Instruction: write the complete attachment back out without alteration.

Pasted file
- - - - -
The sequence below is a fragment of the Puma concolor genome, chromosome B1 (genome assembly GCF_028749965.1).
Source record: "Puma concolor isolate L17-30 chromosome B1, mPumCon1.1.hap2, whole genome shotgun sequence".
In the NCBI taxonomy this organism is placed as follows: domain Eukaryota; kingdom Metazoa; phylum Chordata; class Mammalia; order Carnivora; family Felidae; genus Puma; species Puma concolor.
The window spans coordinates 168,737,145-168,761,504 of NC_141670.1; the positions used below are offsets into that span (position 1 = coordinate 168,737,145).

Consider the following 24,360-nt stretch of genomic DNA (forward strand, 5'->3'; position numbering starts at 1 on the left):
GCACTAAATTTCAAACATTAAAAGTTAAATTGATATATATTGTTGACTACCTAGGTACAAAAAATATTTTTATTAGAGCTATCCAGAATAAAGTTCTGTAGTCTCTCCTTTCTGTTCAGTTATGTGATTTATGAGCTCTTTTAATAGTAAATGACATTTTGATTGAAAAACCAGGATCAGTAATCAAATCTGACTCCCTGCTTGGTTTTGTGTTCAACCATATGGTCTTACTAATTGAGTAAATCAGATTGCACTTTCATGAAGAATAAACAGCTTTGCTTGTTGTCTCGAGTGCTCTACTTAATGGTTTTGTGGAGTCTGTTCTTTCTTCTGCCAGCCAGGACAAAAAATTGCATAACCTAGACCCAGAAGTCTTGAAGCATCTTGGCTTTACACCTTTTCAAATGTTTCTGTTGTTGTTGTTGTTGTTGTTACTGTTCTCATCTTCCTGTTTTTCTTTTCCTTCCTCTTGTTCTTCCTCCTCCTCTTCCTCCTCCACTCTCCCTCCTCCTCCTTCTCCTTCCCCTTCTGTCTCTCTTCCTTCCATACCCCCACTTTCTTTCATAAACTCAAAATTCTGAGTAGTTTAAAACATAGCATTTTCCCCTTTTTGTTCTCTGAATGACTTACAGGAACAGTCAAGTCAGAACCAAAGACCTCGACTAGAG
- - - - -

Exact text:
The sequence below is a fragment of the Puma concolor genome, chromosome B1 (genome assembly GCF_028749965.1).
Source record: "Puma concolor isolate L17-30 chromosome B1, mPumCon1.1.hap2, whole genome shotgun sequence".
In the NCBI taxonomy this organism is placed as follows: domain Eukaryota; kingdom Metazoa; phylum Chordata; class Mammalia; order Carnivora; family Felidae; genus Puma; species Puma concolor.
The window spans coordinates 168,737,145-168,761,504 of NC_141670.1; the positions used below are offsets into that span (position 1 = coordinate 168,737,145).

Consider the following 24,360-nt stretch of genomic DNA (forward strand, 5'->3'; position numbering starts at 1 on the left):
GCACTAAATTTCAAACATTAAAAGTTAAATTGATATATATTGTTGACTACCTAGGTACAAAAAATATTTTTATTAGAGCTATCCAGAATAAAGTTCTGTAGTCTCTCCTTTCTGTTCAGTTATGTGATTTATGAGCTCTTTTAATAGTAAATGACATTTTGATTGAAAAACCAGGATCAGTAATCAAATCTGACTCCCTGCTTGGTTTTGTGTTCAACCATATGGTCTTACTAATTGAGTAAATCAGATTGCACTTTCATGAAGAATAAACAGCTTTGCTTGTTGTCTCGAGTGCTCTACTTAATGGTTTTGTGGAGTCTGTTCTTTCTTCTGCCAGCCAGGACAAAAAATTGCATAACCTAGACCCAGAAGTCTTGAAGCATCTTGGCTTTACACCTTTTCAAATGTTTCTGTTGTTGTTGTTGTTGTTGTTACTGTTCTCATCTTCCTGTTTTTCTTTTCCTTCCTCTTGTTCTTCCTCCTCCTCTTCCTCCTCCACTCTCCCTCCTCCTCCTTCTCCTTCCCCTTCTGTCTCTCTTCCTTCCATACCCCCACTTTCTTTCATAAACTCAAAATTCTGAGTAGTTTAAAACATAGCATTTTCCCCTTTTTGTTCTCTGAATGACTTACAGGAACAGTCAAGTCAGAACCAAAGACCTCGACTAGAG